For most of the last decade, moving her head the wrong way could have left Bobbie Jo Ramirez in pain. It was so much pain, she decided to risk an experimental surgery.
"Every time I would fall asleep, I would stay in that position for two hours. Every time I would move and turn, I'd wake up from pain," she said.
An accident a decade ago had left this former Sonoma County sheriff's deputy with the equivalent of a triple spinal fusion.
Doctors had placed a solid piece of donor bone in her neck, to replace damaged vertebrae. But something had gone wrong.
"In the process of healing, one of the vertebrae tilted downward and as a result she developed ongoing chronic neck pain," surgeon Dr. Kenneth Light said. "She kept having to tilt head backward because the rest of the body had to tilt forward."
So light laid out a novel approach by literally cutting through bone, to reverse the spinal fusion without damaging the spinal cord.
"I told the patient, I didn't believe it'd ever been done before and I wasn't sure it'd be successful," he said.
The surgery was a radical departure from common treatment because spinal fusion is considered permanent and a last resort from patients suffering from extreme neck pain.
In a five-hour surgery, Light cut and separated the fusion at the point where the donor bone met the vertebrae above it.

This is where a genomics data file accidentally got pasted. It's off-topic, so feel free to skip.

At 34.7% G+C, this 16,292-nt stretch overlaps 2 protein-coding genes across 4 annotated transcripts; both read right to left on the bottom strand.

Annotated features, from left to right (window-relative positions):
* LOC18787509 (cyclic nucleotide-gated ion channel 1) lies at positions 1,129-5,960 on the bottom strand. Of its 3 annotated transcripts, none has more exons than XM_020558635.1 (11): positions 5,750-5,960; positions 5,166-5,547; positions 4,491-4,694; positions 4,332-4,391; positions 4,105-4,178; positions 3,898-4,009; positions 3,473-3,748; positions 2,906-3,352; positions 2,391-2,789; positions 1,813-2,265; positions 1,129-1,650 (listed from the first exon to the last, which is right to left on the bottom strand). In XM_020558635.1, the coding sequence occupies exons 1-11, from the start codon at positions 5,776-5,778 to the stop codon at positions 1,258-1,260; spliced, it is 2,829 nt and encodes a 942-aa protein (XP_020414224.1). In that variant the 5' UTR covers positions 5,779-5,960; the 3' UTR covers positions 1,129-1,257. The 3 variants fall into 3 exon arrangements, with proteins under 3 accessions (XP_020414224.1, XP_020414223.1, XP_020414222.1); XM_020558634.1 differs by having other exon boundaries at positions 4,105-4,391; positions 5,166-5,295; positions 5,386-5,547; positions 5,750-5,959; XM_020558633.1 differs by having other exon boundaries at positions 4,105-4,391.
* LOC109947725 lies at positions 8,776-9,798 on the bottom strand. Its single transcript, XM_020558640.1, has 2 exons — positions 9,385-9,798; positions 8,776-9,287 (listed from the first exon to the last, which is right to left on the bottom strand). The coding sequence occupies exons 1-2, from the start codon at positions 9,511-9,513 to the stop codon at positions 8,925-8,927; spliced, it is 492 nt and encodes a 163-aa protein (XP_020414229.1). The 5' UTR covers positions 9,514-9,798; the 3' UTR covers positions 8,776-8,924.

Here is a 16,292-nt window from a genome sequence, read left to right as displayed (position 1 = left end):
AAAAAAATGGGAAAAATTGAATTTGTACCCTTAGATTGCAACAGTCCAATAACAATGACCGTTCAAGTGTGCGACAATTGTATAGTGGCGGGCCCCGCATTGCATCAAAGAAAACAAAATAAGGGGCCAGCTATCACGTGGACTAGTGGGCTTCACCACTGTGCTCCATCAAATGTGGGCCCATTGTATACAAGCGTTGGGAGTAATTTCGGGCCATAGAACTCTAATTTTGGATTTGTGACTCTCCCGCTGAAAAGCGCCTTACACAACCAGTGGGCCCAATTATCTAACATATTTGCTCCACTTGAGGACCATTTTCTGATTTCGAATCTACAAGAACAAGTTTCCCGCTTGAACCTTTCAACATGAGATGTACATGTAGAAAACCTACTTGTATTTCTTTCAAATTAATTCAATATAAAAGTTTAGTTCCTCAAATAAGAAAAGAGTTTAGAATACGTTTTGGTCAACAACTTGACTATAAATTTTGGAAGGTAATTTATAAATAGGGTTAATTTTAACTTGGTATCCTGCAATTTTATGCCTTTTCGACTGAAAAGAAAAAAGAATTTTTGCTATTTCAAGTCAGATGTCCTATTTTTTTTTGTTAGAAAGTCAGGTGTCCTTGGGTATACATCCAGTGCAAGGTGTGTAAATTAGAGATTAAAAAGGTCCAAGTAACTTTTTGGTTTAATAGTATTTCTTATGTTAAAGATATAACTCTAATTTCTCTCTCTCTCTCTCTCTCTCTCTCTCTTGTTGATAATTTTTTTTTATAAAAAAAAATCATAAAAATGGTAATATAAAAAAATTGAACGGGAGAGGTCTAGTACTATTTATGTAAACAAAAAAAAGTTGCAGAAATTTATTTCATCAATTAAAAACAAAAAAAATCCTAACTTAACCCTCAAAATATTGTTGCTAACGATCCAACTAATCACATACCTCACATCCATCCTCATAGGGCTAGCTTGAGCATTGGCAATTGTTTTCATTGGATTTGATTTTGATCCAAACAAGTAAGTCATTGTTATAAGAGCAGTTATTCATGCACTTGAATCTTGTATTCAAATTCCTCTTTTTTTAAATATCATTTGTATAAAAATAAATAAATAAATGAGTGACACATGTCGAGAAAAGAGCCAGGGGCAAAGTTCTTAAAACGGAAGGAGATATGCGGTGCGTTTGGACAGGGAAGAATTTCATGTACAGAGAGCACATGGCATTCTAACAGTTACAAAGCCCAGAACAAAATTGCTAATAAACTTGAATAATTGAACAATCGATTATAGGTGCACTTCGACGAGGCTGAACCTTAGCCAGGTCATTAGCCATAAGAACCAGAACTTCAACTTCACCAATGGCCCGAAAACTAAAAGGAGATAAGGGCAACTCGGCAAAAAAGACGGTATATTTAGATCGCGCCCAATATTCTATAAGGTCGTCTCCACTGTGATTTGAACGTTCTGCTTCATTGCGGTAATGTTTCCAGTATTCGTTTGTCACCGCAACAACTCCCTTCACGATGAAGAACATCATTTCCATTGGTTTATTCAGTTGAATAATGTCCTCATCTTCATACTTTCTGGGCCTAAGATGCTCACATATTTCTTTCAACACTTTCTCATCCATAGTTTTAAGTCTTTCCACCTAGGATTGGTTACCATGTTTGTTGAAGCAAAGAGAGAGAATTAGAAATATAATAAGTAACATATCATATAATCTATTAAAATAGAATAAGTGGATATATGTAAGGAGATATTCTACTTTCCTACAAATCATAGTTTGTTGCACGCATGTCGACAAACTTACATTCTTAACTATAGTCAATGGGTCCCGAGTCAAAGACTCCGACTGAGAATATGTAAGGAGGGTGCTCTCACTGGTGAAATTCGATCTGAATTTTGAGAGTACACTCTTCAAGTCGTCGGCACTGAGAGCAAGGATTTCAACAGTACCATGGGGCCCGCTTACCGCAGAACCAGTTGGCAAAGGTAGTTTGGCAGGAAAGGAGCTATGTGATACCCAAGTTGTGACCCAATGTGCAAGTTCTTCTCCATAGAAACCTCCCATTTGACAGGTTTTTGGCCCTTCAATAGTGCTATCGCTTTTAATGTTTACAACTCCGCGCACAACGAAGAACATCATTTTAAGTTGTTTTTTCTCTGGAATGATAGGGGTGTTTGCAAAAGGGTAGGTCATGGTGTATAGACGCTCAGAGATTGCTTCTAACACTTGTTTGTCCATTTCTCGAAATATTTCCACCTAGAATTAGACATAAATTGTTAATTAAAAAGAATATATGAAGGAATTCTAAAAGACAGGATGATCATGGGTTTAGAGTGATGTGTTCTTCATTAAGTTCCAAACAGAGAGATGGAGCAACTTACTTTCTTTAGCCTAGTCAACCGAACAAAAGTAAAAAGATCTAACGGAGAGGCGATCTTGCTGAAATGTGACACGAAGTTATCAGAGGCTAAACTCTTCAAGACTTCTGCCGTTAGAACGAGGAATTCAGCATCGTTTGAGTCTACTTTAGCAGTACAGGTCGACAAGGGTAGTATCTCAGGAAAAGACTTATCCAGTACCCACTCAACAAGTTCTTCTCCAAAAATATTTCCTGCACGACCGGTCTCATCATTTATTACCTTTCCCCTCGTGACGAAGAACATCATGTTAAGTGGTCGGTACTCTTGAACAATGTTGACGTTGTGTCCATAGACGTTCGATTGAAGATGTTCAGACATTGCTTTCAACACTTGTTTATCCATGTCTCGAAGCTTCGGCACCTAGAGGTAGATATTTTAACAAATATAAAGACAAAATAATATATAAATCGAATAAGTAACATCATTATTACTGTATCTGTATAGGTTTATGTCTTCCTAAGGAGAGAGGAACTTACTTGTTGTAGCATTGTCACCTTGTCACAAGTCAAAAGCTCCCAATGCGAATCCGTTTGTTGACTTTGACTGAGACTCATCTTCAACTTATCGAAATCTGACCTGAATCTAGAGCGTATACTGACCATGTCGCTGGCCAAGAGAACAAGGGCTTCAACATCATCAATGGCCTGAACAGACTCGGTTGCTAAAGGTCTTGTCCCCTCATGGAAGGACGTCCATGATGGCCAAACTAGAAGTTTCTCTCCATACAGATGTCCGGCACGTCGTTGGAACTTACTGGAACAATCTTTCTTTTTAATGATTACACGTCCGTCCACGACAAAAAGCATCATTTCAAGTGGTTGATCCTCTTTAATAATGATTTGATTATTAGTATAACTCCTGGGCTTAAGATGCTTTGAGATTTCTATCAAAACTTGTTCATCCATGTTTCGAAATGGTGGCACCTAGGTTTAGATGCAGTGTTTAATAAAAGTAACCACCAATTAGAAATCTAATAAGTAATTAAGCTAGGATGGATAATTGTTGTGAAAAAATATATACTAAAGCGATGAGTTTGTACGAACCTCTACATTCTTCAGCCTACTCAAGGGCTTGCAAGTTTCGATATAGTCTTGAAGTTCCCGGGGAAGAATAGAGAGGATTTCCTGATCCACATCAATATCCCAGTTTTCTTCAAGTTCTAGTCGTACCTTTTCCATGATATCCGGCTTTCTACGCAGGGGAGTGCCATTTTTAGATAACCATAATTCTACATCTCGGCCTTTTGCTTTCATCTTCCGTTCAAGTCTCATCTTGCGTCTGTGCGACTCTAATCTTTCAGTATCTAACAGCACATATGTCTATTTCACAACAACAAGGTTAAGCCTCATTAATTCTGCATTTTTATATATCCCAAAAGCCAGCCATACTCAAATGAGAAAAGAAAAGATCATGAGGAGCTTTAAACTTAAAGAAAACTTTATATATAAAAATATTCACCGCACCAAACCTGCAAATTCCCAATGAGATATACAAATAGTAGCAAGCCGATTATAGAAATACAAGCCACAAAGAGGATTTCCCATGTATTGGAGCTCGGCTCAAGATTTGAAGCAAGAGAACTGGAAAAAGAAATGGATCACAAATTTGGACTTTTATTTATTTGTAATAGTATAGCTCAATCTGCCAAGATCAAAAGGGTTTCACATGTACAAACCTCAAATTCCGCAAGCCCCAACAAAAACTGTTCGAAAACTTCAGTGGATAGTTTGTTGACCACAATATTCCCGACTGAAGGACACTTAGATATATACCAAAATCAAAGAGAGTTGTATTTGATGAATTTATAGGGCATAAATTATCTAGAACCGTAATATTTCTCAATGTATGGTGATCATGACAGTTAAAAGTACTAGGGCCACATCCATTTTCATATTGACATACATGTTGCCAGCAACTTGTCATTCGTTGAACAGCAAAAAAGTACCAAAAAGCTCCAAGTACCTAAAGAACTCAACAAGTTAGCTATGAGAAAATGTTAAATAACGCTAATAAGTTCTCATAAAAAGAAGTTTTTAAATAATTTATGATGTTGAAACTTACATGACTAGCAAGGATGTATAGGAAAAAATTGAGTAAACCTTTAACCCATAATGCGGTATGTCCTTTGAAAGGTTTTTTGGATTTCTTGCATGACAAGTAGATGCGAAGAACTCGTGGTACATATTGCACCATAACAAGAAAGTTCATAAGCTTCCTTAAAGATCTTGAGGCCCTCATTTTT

He then carefully fitted a disc replacement. It's an artificial device more common in Europe than the U.S., which allows the vertebrae to twist naturally.
"We had to improvise as we went. We weren't sure that we could cut in a way that would be stable in a way that would accept the disc," Light said. "We weren't sure we could separate the vertebrae after 11 years of having a spinal fusion, but you can see nicely the disk replacement fits right to the center portion of the spine.
Though Bobbie Jo is still early in her recovery, she's been able to regain movement in her neck and relief from nearly constant headaches. She now considers the risk worth it.
"If he couldn't do it, then I knew where I was going to be at, that was going to be the point and this is where I have to go from," she said.
Light believes this initial success could lead to alternatives for patients when the spinal fusions don't end the pain.
"So we believe in some cases, people who have trouble from fusions can have the operation reversed. Up to this day, that's only been theory and concept.
Light is now planning to publish the results of the surgery and the techniques he used.
Written and produced by Tim Didion